What I’m realizing about the heroines in my books is that they never start out that way. They’re not born to be heroines, they’re women who are going about their lives and something happens to them. That’s when they have to rise up on their hind legs or their designer heels and handle it. Kind of like real life.
I don’t know a lot of women who started out to try to be heroes, but I know an amazing number who have turned out that way. I speaking of every day heroes, not someone looking for fame or glory, just people who handle what has to be done and don’t expect praise for it. The adults of the world, like my aunts that were nurses and physical therapists in World War II or my mother who took over running a mill during the war and sank back down to secretary status when the men came home. But the mill was up and running with everyone employed for all those years the men were gone, keeping their families safe as well.
In Learning Trust, Becca is doing her best to fly under the radar. She wants to be anonymous and live a quiet life far from any spotlight. She feels her “talents” have already cost her so much. But just when she thinks anonymity is a real possibility, she’s called upon by circumstances beyond her control to step forward and save the one thing that has become more important than staying in the shadows – Mitch.
See below how to enter the contest to in a free copy of Learning Trust –
An excerpt from Learning Trust –
The knock on the door startled Becca and she cautiously looked out the window. The battered red truck was parked outside again. Mitch? What the hell?
She hesitated. What was the man doing here? No matter, she’d get rid of him once and for all. She stalked to the door and tore it open. “What are—”
To forestall her, he held up the pizza box. “Have you had dinner?”
She gaped at him for a moment, caught completely off guard. Then she surprised herself by stepped back and waving him in. A smile spread across his face and he headed inside, placing the pizza box on the table.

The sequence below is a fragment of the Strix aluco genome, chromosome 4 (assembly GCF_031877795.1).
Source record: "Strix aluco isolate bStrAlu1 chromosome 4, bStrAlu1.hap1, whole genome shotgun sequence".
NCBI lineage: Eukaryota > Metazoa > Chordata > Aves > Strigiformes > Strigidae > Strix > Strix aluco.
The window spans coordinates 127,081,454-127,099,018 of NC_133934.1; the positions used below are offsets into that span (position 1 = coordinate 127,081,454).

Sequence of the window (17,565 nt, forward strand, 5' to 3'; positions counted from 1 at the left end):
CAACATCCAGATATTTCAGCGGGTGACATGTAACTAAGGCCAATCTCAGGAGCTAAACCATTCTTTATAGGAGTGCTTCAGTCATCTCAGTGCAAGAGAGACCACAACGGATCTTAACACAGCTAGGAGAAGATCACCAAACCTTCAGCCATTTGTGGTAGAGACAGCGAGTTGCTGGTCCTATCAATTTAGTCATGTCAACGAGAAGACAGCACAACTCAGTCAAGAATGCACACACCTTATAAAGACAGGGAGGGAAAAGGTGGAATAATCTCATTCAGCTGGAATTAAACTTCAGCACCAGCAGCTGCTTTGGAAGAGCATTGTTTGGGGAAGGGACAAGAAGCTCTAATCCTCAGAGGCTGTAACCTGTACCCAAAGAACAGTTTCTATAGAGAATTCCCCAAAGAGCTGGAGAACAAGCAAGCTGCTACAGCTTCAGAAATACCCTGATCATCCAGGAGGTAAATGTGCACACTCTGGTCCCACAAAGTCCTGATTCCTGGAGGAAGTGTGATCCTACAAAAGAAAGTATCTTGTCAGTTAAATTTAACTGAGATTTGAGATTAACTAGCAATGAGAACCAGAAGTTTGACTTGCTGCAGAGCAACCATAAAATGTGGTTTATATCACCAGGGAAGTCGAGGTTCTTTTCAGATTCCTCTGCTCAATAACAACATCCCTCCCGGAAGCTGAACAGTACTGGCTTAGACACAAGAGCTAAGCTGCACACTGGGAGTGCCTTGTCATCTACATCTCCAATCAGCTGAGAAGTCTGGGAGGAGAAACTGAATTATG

“What are you doing here?”
“Isn’t it obvious?”
“I thought we could share a pizza. You told me you had a salad for lunch. You need some protein. I know you said you were fine, but as your mechanic, I need to be sure of it.”
She couldn’t help the chuckle that escaped her. “As my mechanic?”
He nodded, grinning. “I didn’t bring beer. I thought you might have something here we could drink.”
She blinked, but nodded. Just when had she lost control of the situation?
“I didn’t know what you preferred, so I got garbage. You can pick off anything you don’t eat.”
She turned away to take the tea from the refrigerator, and to hide her smile. No reason to let him see he was getting to her. Or to admit to herself she was pleased not to be alone.
He was seated at the table when she returned with the pitcher and two glasses. He poured the tea, while she assembled plates and napkins. Finally, she took a seat around the corner from him at the large table.
He offered her the first piece and she chose one with maximum mushrooms and black olives. He nodded approval and chose his own, taking a bite before transferring it to a plate. They ate in companionable silence for a moment or two. She looked over appraising him. “I really don’t need a baby sitter.”
“Good, because I wouldn’t know how.”
She was silent for a minute while he ate. “Uh,” she groped for a conversation topic. She’d never needed one in the past. “Have you always lived here?”
He looked up and grinned. “Yeah, pretty much. I was away at school for a while, but otherwise this is the place I grew up.”
“School? Where did you go?” It was kind of interesting hearing the information rather than gleaning it herself.